Christine de Pizan

Christine de Pizan
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Friday, November 27, 2015

Fanny Kemble: Actress, Abolitionist, Author

Frances Anne Kemble Butler (born 27 November 1809)

I am embarrassed to admit that, before embarking on this daybook project, I knew only that Fanny Kemble was a successful actress, born into a family of actors, and what little I knew about her as a nineteenth-century professional woman (and friend of the American novelist Henry James) was what led me to posting about her.

Fanny Kemble, 1830
But what I found out, once I began to investigate Kemble's life, was eye-opening--not that it wasn't there all along, but I was completely unaware of the totality of Kemble's career.

So, first, Fanny Kemble as an actress: she was the daughter of two actors, Charles Kemble and his wife, Marie Thérèse de Camp, who was herself born into an acting family (she was born in Vienna but began performing in English theatres in the late eighteenth century). The great Sarah Siddons (born Sarah Kemble) was Fanny's aunt, her father's younger sister; the actress Adelaide de Camp was also Fanny's aunt, her mother's sister. Fanny's younger sister, Adelaide Kemble, was an accomplished and well-known opera singer. 

Fanny Kemble made her stage debut at Covent Garden in 1829, and she gained success almost immediately, credited with having saved her family from economic ruin. She was particularly known for playing Shakespearean roles--Juliet (her debut role), Portia, and Beatrice among them. She made a successful tour of the United States with her father in 1832 and, later in her career, focused on a series of highly regarded (and financially successful) Shakespearean readings.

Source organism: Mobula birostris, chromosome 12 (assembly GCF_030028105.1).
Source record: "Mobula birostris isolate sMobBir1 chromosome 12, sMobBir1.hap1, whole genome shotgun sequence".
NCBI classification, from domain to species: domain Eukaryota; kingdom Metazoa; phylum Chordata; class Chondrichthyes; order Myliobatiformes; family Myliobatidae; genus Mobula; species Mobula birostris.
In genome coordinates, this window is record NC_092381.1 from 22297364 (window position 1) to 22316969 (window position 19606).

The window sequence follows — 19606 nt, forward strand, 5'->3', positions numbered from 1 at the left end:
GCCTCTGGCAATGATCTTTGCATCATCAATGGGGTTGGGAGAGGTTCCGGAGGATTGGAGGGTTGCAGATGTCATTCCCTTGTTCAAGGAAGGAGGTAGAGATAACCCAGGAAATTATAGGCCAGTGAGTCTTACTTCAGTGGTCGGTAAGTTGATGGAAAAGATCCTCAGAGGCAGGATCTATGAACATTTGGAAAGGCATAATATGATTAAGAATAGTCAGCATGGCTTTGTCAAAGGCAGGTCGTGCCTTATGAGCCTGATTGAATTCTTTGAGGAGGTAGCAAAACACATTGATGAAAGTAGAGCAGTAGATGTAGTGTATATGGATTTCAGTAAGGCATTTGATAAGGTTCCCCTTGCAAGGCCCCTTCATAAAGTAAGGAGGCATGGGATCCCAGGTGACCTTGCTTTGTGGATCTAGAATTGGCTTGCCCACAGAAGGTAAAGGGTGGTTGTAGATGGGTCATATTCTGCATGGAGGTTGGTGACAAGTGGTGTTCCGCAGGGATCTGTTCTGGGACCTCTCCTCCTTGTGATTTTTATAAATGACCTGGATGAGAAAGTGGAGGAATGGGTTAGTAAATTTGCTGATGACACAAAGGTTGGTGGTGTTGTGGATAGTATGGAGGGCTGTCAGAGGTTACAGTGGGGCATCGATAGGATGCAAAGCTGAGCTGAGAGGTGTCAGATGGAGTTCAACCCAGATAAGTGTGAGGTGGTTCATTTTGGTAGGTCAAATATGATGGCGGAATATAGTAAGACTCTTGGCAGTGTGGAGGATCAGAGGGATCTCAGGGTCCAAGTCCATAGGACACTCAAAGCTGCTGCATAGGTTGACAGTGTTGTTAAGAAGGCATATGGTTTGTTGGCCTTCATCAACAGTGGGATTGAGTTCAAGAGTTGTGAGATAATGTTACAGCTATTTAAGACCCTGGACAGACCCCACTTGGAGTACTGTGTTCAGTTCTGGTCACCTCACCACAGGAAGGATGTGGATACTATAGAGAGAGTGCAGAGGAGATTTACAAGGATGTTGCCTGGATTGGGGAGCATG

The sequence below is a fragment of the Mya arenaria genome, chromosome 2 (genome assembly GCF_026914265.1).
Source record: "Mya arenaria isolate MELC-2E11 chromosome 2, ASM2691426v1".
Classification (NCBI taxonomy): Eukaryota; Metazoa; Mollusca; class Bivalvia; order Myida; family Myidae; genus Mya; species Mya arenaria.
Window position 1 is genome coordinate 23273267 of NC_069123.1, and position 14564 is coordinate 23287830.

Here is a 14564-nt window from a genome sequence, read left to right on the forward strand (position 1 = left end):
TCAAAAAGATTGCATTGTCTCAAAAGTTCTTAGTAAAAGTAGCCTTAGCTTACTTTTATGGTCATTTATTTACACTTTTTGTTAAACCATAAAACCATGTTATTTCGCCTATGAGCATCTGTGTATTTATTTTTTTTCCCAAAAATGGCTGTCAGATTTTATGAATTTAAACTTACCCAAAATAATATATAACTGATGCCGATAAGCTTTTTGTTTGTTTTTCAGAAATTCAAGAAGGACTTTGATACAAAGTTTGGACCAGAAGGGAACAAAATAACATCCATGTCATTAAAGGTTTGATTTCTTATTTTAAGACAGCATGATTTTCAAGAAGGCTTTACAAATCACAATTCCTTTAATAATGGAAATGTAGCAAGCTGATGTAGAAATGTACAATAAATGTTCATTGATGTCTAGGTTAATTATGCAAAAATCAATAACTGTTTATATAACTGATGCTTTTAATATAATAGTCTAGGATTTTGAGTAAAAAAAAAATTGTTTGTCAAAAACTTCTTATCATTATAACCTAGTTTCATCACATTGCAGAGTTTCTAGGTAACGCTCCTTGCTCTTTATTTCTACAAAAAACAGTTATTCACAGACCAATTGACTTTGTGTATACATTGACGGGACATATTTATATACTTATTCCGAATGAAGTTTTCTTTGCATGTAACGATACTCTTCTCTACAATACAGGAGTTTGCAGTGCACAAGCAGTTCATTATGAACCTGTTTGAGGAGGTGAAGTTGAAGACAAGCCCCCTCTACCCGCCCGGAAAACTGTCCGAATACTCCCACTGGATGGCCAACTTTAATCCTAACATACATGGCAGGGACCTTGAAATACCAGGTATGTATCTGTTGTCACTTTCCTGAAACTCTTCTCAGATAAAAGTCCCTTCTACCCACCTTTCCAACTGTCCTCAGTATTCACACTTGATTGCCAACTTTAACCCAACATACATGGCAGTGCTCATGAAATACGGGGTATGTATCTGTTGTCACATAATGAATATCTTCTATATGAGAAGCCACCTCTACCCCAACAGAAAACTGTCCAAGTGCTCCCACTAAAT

This much I knew. What I didn't know, however, proved revealing. At first I learned that Kemble was a writer--she wrote and published plays, poetry, memoirs, translations, and, in Notes on Some of Shakespeare's Plays, what we might regard as literary criticism, based on her years of experience with and reflections on the Shakespeare canon (the volume was published in 1882, when Kemble was in her seventies).

More significantly, however, Kemble married Pierce Mease Butler, an American, in 1834--at the time that they met in Philadelphia, Butler was the heir to one of the greatest of U.S. fortunes, including two plantations (a rice plantation on Butler Island, and a sea-island cotton plantation on St. Simon's Island). When he finally inherited his family properties in 1836, he also became one of the largest slaveholders in the United States. 

Kemble was later to write that she did not know the source of Butler's wealth when she married him--she was already a supporter of abolition. But in 1838, although he knew of his wife's views, Butler took her and their two daughters, Sarah and Frances, to live on the plantations in Georgia.

The couple clashed frequently over the morality of slavery and the conditions of the enslaved people on the Butler plantations. Kemble recorded her experiences in a diary--her views on the institution of slavery, her descriptions of the conditions of the slaves and of her encounters with them, her assessment of the other planters with whom the Butlers socialized. All of this she collected in a volume that she would later entitle Journal of a Residence on a Georgian Plantation.

A year after leaving the plantations and returning to Philadelphia--where the Pennsylvania Abolition Society had been founded in 1775, where William Lloyd Garrison had begun publication of The Liberator in 1831, where the American Anti-Slavery Society had been established in 1833, and where Lucretia Mott, Angelina Grimké, and Sarah Grimké were all organizing against slavery--Fanny Kemble would write to a friend, "I have sometimes been haunted with the idea that it was an imperative duty, knowing what I know, and having seen what I have seen, to do all that lies in my power to show the dangers and the evils of this frightful institution."